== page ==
Cathartic Marching: A Protest Virgin’s View of “Not My President”

I often write to cope, but the recent election left me feeling like I needed something more. This was my experience.


The crowd of marching people flowed up the street like a river, forceful, energetic. But viewed from the outside, they are like a wall. How can you go from walking down the sidewalk, on your way home from an errand or work, to shouting in the streets? How can you go from holding your partner’s hand, to making a fist and pumping it in the air? There’s a barrier there.

I wanted to join in, but did I have the right? I’m not a protester. I don’t volunteer regularly. I donate and vote, but I don’t speak. And I don’t shout.

“Off the sidewalk, into the street!” seemed at once difficult and dangerously easy. What would I become if I took that step?

I became a whirlwind. A sweaty, screaming, jubilant, hopeful, stomping whirlwind. I screamed “Black Lives Matter”, “A rapist, a racist, he doesn’t represent us!”, “Hey, hey, ho, ho, misogyny has got to go!”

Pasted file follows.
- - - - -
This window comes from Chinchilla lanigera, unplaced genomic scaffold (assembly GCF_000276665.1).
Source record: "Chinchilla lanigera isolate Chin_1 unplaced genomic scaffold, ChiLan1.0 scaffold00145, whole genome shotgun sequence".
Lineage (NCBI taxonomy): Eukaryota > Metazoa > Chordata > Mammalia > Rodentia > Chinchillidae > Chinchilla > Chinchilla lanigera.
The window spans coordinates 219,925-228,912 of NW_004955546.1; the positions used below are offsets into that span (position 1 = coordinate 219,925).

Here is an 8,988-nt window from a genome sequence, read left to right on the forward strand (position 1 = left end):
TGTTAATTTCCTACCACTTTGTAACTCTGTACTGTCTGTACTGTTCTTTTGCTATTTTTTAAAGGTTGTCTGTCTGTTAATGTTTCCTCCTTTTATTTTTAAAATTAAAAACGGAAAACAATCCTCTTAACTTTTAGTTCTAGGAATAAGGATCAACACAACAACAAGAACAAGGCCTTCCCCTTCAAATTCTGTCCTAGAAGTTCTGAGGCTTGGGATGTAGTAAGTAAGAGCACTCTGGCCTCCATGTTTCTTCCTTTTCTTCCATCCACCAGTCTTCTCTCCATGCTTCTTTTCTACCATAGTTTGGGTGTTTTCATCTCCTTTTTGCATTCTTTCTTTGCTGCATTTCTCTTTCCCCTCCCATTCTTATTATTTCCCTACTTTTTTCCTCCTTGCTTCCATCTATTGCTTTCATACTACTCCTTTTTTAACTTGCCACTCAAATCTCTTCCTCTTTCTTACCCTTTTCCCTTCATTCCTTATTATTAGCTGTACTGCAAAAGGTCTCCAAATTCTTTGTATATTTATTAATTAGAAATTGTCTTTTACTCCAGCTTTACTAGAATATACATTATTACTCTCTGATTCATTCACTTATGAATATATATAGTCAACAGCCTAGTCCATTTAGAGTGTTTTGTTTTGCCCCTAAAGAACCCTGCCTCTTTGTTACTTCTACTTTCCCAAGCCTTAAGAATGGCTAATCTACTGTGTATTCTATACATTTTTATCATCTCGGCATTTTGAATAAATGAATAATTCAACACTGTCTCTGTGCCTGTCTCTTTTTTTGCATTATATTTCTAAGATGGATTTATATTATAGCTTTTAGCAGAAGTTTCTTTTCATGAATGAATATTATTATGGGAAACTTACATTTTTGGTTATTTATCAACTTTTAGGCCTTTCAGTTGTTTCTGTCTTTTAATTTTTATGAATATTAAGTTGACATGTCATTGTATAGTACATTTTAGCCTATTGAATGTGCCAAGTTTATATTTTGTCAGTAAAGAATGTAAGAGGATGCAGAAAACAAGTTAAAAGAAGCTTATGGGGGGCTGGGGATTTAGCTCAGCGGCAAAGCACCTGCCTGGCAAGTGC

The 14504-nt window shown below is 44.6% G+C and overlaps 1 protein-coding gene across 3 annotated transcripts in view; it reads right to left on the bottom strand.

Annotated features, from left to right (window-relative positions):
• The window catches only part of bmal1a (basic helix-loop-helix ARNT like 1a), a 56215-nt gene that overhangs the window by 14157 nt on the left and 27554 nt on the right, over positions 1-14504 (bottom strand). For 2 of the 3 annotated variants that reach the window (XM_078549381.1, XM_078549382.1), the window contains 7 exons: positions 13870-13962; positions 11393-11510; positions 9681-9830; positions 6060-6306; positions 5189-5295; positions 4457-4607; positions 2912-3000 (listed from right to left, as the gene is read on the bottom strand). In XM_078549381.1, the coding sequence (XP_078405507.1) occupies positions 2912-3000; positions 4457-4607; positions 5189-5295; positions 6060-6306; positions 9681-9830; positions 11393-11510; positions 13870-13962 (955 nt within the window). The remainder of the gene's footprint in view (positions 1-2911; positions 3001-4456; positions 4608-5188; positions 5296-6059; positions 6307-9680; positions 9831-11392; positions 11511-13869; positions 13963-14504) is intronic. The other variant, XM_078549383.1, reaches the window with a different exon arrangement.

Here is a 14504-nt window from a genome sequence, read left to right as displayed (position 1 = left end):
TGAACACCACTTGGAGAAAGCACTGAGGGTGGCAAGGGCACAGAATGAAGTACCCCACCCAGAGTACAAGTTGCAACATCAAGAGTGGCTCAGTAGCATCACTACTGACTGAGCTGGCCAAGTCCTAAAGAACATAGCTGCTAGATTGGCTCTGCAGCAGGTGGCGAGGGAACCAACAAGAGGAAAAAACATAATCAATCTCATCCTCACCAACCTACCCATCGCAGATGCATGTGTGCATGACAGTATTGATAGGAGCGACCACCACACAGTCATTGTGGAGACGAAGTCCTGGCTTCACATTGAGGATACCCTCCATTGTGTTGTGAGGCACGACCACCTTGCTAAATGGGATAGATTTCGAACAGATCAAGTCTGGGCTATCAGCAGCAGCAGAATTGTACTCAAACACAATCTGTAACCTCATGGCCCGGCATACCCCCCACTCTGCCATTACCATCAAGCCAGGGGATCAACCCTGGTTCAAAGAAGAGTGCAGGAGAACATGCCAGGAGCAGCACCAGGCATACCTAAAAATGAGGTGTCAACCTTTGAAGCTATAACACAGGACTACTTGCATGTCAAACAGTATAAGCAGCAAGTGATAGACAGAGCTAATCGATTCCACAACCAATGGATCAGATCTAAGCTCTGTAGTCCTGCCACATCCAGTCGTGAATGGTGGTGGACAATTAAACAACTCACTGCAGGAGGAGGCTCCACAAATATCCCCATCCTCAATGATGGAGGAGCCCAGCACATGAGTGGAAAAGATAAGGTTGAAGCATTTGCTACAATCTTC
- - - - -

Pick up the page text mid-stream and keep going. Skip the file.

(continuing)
I met Betsy, who chanted “My body, my choice!” in Roe v. Wade marches over forty years ago. I met a girl who had posted a piece of paper that simply said “NO” to the head of a Swiffer mop. A guy we marched next to passed us a bottle of Jameson. For the first time, I was among my community and making myself heard.

And it felt so good. After a day of feeling a hazy mixture of fear, disappointment, and like I’d had the rug swept out from under me, marching and shouting crystallized my existence for a moment and made one thing very clear.

This is necessary. Protest is this nation’s prophylactic against the birth of civil war. I know I can’t change what happened. I probably can’t even change your mind. And that’s fine.

Because this is my healing. This is how I’ll cope. When I shouted “My body, my choice!” I meant it. When I shout it in the future, I’ll mean it. When I stand in front of armed officers, with their batons held ready, I hope you see my bravery. I hope you see that this means something to me, that I would go out into the night and march until my feet hurt and my throat is raw. I’m not pouting. And I mean you no harm. I’m simply telling you, this is where I stand.

The election wasn’t won or fought with silence, and it won’t be laid to rest in silence.

Because now I know where I can put all those words I feel rush into my brain when I see the people living on the corner of my street, when I hear people I know talk about ‘them’, when I feel the helpless knowledge that what you are telling me is reality isn’t what I see.

I’ll put my words into the air and catch others up in the whirlwind.

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